A truck transports coal at a coal-fired power plant in Shenyang, Liaoning province, China September 29, 2021. REUTERS/Tingshu Wang
September 30, 2021
By Gabriel Crossley and Shivani Singh
SHENYANG, China (Reuters) -Small firms caught in China’s prolonged energy crunch are turning to diesel generators, or simply shutting shop, as coal industry officials voiced fears about stockpiles ahead of winter and manufacturing shrank in the world’s no. 2 economy.
Beijing is scrambling to deliver more coal to utilities to restore supply as the northeast grapples with its worst power outages in years https://www.reuters.com/world/china/china-seeks-calm-power-supply-fears-crunch-bites-2021-09-29, particularly the three provinces of Liaoning, Heilongjiang and Jilin, home to nearly 100 million people.
Gao Lai, who runs an industrial laundry service in Shenyang, the capital of Liaoning, said he was losing money after the power crunch forced him to hire a diesel generator.
“We can afford it for just four days, but if it’s for longer, then the costs are too much, so we can’t survive,” he told Reuters.
“We are willing to make it work because the country needs it, but if (power curbs continue) in the long run, we have to think of a way out.”
The curbs were triggered by shortages of coal, which fuels about two-thirds of China’s power generation.
Thermal coal futures closed Thursday up 4.2% on the Zhengzhou Commodity Exchange after hitting an all-time high of 1,408 yuan ($218) per tonne.
The contract surged 96% in the July to September period on tight supplies and strong demand, its biggest quarterly jump since the first quarter of 2017, spurring the exchange to adopt trading limits.
Official data separately showed China’s factory activity contracted in September https://www.reuters.com/business/china-factory-activity-unexpectedly-shrinks-services-recover-2021-09-30 for the first time since February 2020.
Since last week, more than 100 companies from electronic component manufacturers to gold miners have notified stock markets of production suspensions. Some have said they resumed production in the last two days, however.
The strain comes as the China Coal Industry Association warned it was “not optimistic” about supplies ahead of winter, the peak season for demand, and added that power plant inventories were now “obviously low”.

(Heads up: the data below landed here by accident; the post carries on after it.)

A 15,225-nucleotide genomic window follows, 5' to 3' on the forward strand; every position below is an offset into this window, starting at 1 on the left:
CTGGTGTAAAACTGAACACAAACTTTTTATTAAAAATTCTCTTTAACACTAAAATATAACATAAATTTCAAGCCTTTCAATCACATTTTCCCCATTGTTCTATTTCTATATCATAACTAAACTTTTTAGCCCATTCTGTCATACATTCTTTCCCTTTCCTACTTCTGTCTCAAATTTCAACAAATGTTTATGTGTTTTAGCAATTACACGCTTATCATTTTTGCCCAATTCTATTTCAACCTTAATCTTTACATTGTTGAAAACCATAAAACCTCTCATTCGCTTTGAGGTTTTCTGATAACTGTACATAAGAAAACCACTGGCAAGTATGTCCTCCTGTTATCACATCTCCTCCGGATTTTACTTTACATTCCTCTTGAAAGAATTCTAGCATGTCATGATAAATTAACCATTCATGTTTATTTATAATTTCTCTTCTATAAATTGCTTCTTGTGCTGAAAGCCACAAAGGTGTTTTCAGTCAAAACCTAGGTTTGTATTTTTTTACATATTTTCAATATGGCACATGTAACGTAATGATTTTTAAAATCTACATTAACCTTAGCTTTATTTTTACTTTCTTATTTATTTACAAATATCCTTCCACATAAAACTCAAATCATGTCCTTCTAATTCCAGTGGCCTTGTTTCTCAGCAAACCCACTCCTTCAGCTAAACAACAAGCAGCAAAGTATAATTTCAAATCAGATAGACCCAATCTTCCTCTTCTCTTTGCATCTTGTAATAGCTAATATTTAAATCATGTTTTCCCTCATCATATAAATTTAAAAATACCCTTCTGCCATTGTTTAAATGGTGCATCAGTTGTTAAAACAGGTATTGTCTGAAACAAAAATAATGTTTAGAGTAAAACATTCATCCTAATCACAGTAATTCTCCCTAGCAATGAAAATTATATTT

It urged companies to “spare no effort” to boost supply and focus on sales to smaller, high-energy consumers who have not signed long-term supply contracts.
Although coal production hit a record in August, analysts with Chinese investment bank CICC said a recent spate of mine accidents had made regulators more cautious about approving expansions in output.
They said imports, down 10.3% on the year in the January to August period, were unlikely to rise significantly over the rest of 2021 and more local production had to be “freed”.
SWITCH TO DIESEL
In Shenyang, staff at a steel parts factory that has been shut for the last few days said they had not yet rented a generator but might do so if rationing continued.
Zhai Junwang, manager of a company that rents standalone diesel-fired generators, said brisk business in recent days had led to a doubling in rates.
“There’s very limited stock,” he said, but added that he did not expect the situation to last, as most small factories using his generators were losing money.
The government has said its priority will be to guarantee household power and heating supplies over the winter, as state-run energy firm Sinopec pledged to boost imports of liquefied natural gas.
But Citi analysts said in a note they expected power shortages to persist in the peak winter season for heating, most of it coal-fired.
Experts are pressing for fundamental reforms to China’s energy system.
The crisis was caused not by supply shortages but an inflexible grid system, said Zhang Boting of industry research group the China Society for Hydropower Engineering.
“The solution … isn’t simply relying on increasing power generating capacity, but boosting the ability of the grid to adjust peaks and solve the serious mismatches between energy loads and energy supplies,” he said on the group’s website.
($1=6.46107 Chinese yuan renminbi)
(Reporting by Gabriel Crossley in Shenyang and Shivani Singh in Beijing; Additional reporting by Min Zhang in Beijing, Brenda Goh and David Stanway in Shanghai, Aizhu Chen in Singapore and Tom Daly; Editing by Clarence Fernandez)